Graeme McDowell and Rory McIlroy remained on course for a dream All-Ireland final thanks comfortable first round wins in the WGC-Accenture Match Play Championship in Arizona. But the hurt goes on for Padraig Harrington and Tiger Woods.
Harrington crashed out by 4 and 3 to Geoff Ogilvy to make his exit in the first round for the third year in row as Woods lost to Dane Thomas Bjorn at the 19th having birdied the last to force extra holes.
The Dubliner was fearful of the Australian before the start and he paid a high price for a few wayward tee shots at the wrong time against the two-time champion.
Things started badly when he conceded the first after being forced to take a penalty drop in the desert and after losing the short third to a par, he only managed a win in par at the sixth before falling further behind.
He lost the seventh to a solid par four after being forced to take another penalty drop in the desert and then lost the ninth to an Ogilvy birdie to go three down.
Things didn’t improve on the back nine and the three time major winner lost the 10th to a par four when he overshot the green and failed to get up and down from the scrub.
He won the 11th with a par-five when Ogilvy pushed his drive into the cactii but the match ended quickly when Ogilvy eagled the 13th and then closed out match at the driveable 15th when Harrington hit the green but three-putted.
There were no such problems for McDowell, who confessed that the pressure is off after he shook off his first round hoodoo for the first time since 2005 by outclassing American Heath Slocum by 4 and 3 to set up a clash with his stablemate Ross Fisher today.
And it was just as easy for McIlroy, who overcame a shaky spell early on to ease to a comfortable 4 and 2 victory over American star Jonathan Byrd and a date with American Ben Crane.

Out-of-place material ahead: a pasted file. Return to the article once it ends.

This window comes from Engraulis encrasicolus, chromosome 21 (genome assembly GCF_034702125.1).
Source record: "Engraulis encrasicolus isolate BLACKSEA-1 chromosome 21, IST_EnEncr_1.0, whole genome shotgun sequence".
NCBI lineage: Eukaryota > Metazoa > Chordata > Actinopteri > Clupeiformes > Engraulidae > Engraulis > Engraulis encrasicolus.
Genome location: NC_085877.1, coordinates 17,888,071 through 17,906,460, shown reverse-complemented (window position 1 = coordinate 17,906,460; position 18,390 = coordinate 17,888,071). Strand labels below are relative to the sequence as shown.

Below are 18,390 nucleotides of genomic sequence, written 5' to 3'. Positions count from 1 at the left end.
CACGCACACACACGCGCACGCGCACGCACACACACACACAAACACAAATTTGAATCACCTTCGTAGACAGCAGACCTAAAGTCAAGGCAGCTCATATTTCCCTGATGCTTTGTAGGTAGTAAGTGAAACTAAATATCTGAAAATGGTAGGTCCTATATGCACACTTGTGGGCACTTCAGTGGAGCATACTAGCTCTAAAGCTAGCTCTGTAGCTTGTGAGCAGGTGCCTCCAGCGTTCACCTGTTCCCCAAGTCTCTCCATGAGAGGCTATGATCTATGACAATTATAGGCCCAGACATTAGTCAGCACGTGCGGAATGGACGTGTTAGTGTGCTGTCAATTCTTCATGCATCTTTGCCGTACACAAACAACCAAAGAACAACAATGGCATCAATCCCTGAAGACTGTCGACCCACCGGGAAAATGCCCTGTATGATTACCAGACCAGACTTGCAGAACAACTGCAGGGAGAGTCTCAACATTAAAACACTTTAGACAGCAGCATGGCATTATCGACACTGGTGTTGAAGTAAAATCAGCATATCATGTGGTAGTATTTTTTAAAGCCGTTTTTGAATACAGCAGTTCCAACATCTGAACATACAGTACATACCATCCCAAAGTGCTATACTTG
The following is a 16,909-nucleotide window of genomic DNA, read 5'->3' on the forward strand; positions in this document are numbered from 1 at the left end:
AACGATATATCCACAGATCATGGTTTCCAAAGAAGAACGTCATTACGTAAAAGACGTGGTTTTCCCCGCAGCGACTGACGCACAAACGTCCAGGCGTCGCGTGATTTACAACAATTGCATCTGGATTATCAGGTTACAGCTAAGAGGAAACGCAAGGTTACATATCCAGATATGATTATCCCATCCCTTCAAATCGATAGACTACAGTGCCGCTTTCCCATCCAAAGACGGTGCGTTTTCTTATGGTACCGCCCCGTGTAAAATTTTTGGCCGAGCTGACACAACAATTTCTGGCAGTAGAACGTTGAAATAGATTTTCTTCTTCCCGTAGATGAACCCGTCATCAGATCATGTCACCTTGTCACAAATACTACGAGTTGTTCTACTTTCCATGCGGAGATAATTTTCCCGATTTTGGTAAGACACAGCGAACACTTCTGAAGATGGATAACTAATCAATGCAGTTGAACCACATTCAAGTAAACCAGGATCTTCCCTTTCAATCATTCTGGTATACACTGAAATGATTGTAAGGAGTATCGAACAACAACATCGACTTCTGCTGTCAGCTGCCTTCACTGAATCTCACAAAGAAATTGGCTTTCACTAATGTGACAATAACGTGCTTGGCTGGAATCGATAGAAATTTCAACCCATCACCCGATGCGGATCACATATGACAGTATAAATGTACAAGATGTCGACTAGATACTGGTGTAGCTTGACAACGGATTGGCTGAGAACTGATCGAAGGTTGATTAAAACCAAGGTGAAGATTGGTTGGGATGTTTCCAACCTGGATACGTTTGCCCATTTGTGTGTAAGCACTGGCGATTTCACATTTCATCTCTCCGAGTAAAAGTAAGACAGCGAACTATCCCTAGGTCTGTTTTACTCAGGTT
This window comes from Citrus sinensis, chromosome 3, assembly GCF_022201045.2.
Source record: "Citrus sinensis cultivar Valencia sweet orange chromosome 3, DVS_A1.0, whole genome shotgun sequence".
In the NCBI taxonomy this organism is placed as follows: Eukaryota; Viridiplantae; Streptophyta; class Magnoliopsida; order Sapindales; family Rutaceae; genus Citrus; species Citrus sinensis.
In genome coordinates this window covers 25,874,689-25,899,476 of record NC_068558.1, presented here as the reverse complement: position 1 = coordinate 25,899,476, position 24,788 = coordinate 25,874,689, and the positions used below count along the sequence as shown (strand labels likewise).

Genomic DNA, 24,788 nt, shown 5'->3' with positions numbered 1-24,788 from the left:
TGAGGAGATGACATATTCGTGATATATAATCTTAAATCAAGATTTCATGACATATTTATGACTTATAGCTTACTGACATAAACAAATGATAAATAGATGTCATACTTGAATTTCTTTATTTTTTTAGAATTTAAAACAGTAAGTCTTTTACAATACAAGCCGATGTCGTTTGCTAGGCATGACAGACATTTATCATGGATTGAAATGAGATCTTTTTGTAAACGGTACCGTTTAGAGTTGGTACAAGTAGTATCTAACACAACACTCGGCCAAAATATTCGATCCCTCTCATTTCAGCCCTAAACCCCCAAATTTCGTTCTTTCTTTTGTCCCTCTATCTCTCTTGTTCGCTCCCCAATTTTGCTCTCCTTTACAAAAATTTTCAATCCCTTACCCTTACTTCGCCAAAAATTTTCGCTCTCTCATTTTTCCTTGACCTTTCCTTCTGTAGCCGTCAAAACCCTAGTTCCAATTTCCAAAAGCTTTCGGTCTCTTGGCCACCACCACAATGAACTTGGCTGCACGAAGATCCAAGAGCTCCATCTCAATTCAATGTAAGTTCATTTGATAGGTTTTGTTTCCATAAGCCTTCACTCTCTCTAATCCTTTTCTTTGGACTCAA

On a day when defending champion Ian Poulter was furious with himself after losing on the 19th to Stewart Cink, McDowell was relieved to get over the winning line for the first time since he beat Darren Clarke in the opening round at La Costa six years ago.
“I’ve had my bags packed by noon here the first two years and it’s a horrible feeling driving out of that car park that early,” McDowell said. “I am just glad to get a round under my belt.
“Okay, I have a tough game tomorrow with Ross but this win kind of takes some of the pressure away and I can go out and play some golf now.
“Ross has played well here before and I have my work cut out but I feel I can do the job.”
McDowell struggled with his game in practice and on the range before the start but while he lost the first after overshooting the green, he was soon motoring into a comfortable lead.
Slocum hadn’t played a matchplay encounter since the 1995 U.S. Amateur Public Links and the gulf in class showed as the day went on.
“I feel like I played well myself and he didn’t play his best and make me play,” McDowell said. “I could fire to the correct side of pins and win a few holes with pars, which is always nice.
“I hit it well off the tee, hit a few decent iron shots and holed a few nice putts. But every match is tough and I have got to prepare myself to play one of my good friends tomorrow.
“Ross a great match player and has a good record in this tournament so I will have to play well to beat him.”
McDowell showed his intent early, winning the par-five second with an eagle set up by a magnificent, 234-yard five-iron to just 18 feet and raced four up at the turn before closing out the match at the 15th.
McIlroy and Byrd were square through three holes before the Holywood starlet moved into the lead when he hit a 323 yard drive to the edge of the fourth green and chipped in for an eagle two.
Pointing to his eagle as the turning point, McIlroy said: “I got off to a shaky start and missed a couple of greens but the two on four sort of settled me down and I never looked back after that.”